"Patients and family members don't understand that it's dangerous to patient safety to interrupt nurses while they're working," added Linda Flynn, associate professor at the University of Maryland School of Nursing in Baltimore. "I have seen my own family members go out and interrupt the nurse when she's standing at a medication cart to ask for an extra towel or something [else] inappropriate."

Julie Kliger, who serves as program director of the Integrated Nurse Leadership Program at the University of California, San Francisco, said that administering medication has become so routine that everyone involved -- nurses, health-care workers, patients and families -- has become complacent.

"We need to reframe this in a new light, which is, it's an important, critical function," Kliger said. "We need to give it the respect that it is due because it is high volume, high risk and, if we don't do it right, there's patient harm and it costs money."

About one-third of harmful medication errors occur during medication administration, studies show. Prior to this study, though, there was little if any data on what role interruptions might play.

For the study, the researchers observed 98 nurses preparing and administering 4,271 medications to 720 patients at two Sydney teaching hospitals from September 2006 through March 2008. Using handheld computers, the observers recorded nursing procedures during medication administration, details of the medication administered and the number of interruptions experienced.

The computer software allowed data to be collected on multiple drugs and on multiple patients even as nurses moved between drug preparation and administration and among patients during a medication round.

Errors were classified as either "procedural failures," such as failing to read the medication label, or "clinical errors," such as giving the wrong drug or wrong dose.

Only one in five drug administrations (19.8 percent) was completely error-free, the study found.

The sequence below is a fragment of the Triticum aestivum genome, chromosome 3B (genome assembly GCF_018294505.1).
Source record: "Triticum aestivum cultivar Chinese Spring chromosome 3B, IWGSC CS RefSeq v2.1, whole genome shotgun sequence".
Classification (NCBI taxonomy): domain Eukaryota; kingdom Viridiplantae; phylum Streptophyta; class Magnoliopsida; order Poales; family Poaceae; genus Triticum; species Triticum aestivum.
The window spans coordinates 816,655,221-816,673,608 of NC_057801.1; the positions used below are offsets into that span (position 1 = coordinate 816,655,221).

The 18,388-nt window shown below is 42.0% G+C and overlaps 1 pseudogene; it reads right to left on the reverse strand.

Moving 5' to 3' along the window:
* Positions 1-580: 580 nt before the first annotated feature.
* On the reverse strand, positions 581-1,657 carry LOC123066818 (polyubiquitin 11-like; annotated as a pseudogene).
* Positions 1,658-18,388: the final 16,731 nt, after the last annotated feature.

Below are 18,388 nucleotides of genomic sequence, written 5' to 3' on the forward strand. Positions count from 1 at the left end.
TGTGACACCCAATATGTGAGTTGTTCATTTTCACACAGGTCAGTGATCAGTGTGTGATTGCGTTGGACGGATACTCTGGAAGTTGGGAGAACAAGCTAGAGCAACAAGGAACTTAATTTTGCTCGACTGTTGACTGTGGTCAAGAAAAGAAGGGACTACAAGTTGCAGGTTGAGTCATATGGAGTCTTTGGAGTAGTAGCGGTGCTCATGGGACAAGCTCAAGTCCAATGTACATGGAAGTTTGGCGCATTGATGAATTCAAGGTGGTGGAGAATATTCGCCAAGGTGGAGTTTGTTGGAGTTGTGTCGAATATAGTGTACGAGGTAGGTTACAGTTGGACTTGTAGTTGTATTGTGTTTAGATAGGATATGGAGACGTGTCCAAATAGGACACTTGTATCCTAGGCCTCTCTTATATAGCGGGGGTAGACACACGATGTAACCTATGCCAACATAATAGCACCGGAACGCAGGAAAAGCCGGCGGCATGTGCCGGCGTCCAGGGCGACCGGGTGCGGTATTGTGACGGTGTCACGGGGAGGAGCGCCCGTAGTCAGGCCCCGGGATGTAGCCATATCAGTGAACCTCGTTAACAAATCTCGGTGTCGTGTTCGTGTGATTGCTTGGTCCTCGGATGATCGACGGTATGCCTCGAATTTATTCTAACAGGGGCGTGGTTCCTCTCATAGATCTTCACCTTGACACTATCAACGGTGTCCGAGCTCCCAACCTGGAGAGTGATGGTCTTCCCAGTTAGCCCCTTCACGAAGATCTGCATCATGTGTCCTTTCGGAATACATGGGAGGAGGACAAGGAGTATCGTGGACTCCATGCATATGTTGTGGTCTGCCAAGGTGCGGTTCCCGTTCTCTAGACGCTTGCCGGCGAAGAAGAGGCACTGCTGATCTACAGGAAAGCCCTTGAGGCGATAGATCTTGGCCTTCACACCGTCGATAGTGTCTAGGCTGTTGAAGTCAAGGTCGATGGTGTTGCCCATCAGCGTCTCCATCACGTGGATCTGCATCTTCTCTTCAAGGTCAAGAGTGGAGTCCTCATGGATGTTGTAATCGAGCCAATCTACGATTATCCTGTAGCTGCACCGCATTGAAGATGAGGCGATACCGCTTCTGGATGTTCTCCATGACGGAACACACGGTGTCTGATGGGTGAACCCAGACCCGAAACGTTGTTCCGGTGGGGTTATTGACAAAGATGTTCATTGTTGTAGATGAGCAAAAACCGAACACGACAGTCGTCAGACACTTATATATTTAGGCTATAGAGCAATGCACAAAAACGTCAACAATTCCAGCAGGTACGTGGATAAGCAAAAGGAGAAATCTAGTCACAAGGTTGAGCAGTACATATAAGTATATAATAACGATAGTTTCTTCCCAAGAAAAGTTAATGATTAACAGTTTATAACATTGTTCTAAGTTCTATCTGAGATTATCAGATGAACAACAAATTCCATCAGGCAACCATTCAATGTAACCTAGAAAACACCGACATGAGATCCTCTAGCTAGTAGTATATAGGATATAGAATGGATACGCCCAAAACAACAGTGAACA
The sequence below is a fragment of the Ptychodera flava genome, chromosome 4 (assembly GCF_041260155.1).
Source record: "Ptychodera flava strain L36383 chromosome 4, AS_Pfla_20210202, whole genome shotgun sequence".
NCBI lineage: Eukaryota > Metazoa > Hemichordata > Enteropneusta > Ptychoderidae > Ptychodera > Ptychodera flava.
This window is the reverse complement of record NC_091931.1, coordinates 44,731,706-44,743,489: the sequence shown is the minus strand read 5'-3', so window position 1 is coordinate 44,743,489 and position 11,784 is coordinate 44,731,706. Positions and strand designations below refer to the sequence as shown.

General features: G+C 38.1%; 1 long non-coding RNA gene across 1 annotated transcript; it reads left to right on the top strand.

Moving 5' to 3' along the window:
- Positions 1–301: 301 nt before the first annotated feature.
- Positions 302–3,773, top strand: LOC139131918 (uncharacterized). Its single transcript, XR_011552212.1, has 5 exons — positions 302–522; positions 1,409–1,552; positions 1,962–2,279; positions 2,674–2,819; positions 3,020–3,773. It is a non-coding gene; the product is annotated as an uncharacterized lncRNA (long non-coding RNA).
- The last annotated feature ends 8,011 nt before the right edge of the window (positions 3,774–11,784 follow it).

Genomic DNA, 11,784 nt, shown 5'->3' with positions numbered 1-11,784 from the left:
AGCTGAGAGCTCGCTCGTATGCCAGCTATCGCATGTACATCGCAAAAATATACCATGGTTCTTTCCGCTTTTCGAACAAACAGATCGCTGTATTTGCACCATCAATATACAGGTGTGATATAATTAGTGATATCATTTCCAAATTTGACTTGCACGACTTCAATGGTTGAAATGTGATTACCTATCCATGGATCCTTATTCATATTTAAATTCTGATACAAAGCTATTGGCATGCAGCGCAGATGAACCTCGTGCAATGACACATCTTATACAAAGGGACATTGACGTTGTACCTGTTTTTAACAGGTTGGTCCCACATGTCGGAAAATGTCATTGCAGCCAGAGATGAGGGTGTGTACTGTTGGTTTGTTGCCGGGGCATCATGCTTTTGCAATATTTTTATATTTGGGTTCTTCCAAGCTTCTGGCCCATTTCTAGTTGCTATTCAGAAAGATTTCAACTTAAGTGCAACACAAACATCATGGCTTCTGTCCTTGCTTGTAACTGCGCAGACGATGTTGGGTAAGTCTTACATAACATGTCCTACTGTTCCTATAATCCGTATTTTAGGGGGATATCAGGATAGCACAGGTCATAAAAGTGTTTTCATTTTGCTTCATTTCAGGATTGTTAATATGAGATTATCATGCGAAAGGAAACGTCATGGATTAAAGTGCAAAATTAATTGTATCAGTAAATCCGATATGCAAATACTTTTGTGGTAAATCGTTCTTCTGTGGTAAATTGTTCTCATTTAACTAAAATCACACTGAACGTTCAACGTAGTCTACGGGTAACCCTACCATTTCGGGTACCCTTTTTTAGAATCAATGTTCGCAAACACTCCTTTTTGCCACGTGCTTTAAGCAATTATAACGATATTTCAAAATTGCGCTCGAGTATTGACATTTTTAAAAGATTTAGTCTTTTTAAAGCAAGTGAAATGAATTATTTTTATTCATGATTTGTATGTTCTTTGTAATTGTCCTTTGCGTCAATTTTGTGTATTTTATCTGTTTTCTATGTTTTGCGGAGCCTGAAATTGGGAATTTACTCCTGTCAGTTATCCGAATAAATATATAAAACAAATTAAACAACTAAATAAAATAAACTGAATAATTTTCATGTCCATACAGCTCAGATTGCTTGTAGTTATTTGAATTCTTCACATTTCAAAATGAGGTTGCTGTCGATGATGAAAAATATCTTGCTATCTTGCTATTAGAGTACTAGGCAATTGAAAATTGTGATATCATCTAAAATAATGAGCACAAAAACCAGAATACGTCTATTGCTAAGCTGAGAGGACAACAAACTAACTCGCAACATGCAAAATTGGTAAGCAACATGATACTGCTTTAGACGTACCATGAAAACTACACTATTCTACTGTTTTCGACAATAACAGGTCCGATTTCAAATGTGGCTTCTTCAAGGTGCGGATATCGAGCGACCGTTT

Interruptions occurred during more than half (53.1 percent) of all administrations, and each interruption was associated with a 12.1 percent increase, on average, in procedural failures and a 12.7 percent increase in clinical errors.

Most errors (79.3 percent) were minor, having little or no impact on patients, according to the study. However, 115 errors (2.7 percent) were considered major errors, and all of them were clinical errors.

Failing to check a patient's identification against his or her medication chart and administering medication at the wrong time were the most common procedural and clinical glitches, respectively, the study reported.

In an accompanying editorial, Kliger described one potential remedy: A "protected hour" during which nurses would focus on medication administration without having to do such things as take phone calls or answer pages.

The idea, Kliger said, is based on the U.S. Federal Aviation Administration's "sterile cockpit" rule. That rule, according to the Aviation Safety Reporting System, prohibits non-essential activities and conversations with the flight crew during taxi, takeoff, landing and all flight operations below 10,000 feet, except when the safe operation of the aircraft is at stake.

Likewise, in nursing, not all interruptions are bad, Westbrook added.

"If you are being given a drug and you do not know what it is for, or you are uncertain about it, you should interrupt and question the nurse," she said.

More information